Regular Marijuana Use Increases Sedation and Anesthesia Medication Needs
In a retrospective study published in the Journal of the American Osteopathic Association (2019; 119:307-311), researchers concluded that more sedation medications may very well be required during procedures for patients that regularly use marijuana. The differences translated to an additional 14% of fentanyl, an additional 19.6% of midazolam, and a whopping 220.5% more propofol during sedation needed for cannabis users. This increased dose may put the patient at a higher risk for respiratory depression which could lead to complications during and after surgery.
Some people use marijuana as a sleep aid to help them feel drowsier and experience its relaxing and sedative-like effect. The reality is that its use actually inhibits REM sleep, the rapid eye movement stage of sleep, a very important phase of sleep and is very important for the restorative part of our sleep cycle. When REM sleep is disrupted for even one night, the body will fail to follow its normal circadian sleep cycle (“inner clock”) progression and instead, people will slip directly into REM sleep as a result of not getting the right amount of sleep the night before. Marijuana users will also go through extended periods of REM sleep until they “catch up” on this stage of sleep. Marijuana not only has a sedative and relaxing effect on the brain, but it also relaxes the skeletal muscles of the body that control movement and patency of the upper airway. The muscles of the upper airway (wind pipe), a region that extends from behind the nose, past the mouth (including the tongue and muscles that control movement of the lower jaw), and down to the vocal cords, controls how much air goes into the lungs and when those muscles relax, it results in the narrowing of the upper airway, restricting the amount of airflow into the lungs. For a patient with an undiagnosed or untreated obstructive sleep apnea (OSA) or upper airway resistance syndrome (UARS) undergoing sedation, it is a recipe for disaster.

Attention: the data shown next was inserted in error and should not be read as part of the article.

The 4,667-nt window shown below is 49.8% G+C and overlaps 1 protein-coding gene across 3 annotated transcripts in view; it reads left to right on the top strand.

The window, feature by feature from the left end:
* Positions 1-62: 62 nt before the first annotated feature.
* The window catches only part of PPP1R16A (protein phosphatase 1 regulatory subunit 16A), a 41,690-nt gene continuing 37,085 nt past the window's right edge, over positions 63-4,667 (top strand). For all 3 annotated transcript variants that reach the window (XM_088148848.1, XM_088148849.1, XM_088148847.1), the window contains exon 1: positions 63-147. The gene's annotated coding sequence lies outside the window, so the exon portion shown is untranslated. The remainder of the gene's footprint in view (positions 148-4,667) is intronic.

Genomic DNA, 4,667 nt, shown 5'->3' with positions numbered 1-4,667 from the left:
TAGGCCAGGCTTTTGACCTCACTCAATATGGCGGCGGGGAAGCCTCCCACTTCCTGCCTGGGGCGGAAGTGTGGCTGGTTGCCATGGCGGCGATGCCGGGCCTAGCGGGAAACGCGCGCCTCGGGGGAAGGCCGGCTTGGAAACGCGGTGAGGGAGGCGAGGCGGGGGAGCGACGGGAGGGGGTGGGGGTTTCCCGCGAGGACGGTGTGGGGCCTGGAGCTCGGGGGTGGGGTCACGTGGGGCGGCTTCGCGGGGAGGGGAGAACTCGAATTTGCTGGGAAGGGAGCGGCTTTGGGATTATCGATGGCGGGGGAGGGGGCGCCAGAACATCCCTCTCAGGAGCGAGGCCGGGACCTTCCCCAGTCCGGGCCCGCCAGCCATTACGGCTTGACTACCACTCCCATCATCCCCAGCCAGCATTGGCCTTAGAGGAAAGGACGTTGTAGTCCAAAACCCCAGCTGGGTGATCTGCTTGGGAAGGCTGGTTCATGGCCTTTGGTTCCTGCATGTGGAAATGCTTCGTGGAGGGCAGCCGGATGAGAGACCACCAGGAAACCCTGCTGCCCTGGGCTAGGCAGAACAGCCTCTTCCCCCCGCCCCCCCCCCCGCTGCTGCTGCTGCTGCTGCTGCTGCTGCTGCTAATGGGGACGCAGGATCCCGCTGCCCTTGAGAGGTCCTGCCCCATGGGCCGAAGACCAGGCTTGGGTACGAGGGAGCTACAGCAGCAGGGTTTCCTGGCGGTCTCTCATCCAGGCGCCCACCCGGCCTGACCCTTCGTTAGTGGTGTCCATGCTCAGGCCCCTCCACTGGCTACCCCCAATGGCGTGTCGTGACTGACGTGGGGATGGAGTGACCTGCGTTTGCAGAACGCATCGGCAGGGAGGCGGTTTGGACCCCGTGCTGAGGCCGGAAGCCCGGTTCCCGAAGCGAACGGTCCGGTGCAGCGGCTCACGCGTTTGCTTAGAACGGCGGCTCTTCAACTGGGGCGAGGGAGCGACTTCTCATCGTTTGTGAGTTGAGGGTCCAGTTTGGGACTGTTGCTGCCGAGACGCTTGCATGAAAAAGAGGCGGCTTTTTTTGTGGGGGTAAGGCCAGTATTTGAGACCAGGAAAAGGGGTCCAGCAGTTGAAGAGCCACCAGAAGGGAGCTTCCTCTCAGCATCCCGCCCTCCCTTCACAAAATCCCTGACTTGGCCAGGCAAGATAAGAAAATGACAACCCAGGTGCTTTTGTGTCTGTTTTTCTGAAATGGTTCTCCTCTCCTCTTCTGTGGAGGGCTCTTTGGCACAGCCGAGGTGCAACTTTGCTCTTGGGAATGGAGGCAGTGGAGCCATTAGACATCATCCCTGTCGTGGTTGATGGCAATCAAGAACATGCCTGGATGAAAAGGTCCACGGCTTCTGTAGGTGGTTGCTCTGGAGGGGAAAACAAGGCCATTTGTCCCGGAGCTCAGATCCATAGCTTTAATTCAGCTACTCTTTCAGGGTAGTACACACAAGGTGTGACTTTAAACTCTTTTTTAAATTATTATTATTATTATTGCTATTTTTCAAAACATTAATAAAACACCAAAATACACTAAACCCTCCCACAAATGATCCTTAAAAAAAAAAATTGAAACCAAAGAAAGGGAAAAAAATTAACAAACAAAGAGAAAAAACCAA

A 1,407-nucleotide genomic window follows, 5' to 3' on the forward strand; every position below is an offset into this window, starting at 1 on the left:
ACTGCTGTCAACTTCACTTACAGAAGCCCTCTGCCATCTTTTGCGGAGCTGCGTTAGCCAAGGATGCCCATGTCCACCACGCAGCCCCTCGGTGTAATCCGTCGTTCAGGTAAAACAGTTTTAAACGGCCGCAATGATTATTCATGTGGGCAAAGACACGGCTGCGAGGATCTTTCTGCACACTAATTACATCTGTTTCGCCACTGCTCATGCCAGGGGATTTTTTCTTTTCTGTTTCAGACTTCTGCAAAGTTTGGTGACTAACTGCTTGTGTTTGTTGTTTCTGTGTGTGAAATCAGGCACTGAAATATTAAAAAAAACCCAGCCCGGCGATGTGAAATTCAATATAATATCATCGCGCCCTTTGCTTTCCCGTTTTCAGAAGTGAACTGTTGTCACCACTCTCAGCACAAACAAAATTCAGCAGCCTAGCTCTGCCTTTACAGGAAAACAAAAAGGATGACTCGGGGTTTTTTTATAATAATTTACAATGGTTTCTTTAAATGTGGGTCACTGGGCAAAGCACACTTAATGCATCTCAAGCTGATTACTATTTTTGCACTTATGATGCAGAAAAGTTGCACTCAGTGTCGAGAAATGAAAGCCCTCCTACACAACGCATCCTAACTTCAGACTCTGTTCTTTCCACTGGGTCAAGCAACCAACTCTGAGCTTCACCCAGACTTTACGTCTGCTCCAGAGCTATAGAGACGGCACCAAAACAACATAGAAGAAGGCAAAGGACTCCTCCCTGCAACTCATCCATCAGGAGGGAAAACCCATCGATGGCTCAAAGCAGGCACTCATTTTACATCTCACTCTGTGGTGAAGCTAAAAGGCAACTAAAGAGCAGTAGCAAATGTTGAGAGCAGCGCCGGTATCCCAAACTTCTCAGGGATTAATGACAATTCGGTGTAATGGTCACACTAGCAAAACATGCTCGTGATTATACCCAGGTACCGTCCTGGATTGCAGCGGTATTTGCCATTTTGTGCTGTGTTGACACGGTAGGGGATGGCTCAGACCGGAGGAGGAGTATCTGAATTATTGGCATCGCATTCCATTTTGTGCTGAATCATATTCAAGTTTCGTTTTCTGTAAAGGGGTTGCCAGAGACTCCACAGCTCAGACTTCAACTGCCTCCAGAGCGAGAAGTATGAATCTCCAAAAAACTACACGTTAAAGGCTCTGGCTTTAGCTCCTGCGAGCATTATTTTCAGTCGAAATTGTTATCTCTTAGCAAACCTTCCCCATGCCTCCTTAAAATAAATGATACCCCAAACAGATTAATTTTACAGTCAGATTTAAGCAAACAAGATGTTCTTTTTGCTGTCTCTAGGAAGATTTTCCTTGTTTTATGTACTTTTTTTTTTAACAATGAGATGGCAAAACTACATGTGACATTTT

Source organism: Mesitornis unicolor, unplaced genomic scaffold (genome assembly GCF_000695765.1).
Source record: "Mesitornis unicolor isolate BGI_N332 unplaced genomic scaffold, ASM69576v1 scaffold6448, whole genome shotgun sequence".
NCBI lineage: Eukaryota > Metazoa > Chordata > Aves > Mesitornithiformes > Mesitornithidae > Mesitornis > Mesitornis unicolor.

Sleep apnea affects over 70 million people in the U.S. alone and a billion people worldwide, equating to 1 out of 4 adults, and 80% of them are not even aware they suffer from it.
OSA occurs during sleep when muscles and soft tissue in the upper airway including those that control the tongue, throat and lower jaw relax and block the airway and stop breathing for 10 seconds or more. OSA is often an undiagnosed disorder and this prolonged duration of not breathing causes the brain to wake the person up momentarily, choking and gasping for air repeatedly, sometimes hundreds of times during the night. Such repeated pauses in sleep leads to not only a restless and disturbed sleep, the decreased sleep quality and quantity resulting in unrestored sleep which can lead to experiencing, headaches in the morning upon waking up, sore or dry throat upon waking up, daytime irritability, drowsiness, fatigue. Decreased quality of daytime function and can adversely affect your overall health and day-to-day activities. OSA occurs during sleep when muscles and soft tissues in the upper airway relax, including those that control the tongue, throat and lower jaw.
Snoring is often a symptom of OSA, where the soft tissues of the soft palate vibrate (air turbulence) as the air passes through the mouth squeezing between the low draping soft palate and the back of the tongue. This continual restriction can progress to an obstruction and cause a complete collapse of the airway causing the person to stop breathing for 10 seconds or longer and air doesn’t go into the lungs and that results in a decreased amount of oxygen circulating not only to the brain, heart and other vital organs, but also to the rest of the body. The longer the obstruction or collapse continues, the more the body goes deprived of oxygen, and this continual and chronic oxygen deprivation over long term can take a terrible toll on one’s overall physical, mental and social well-being.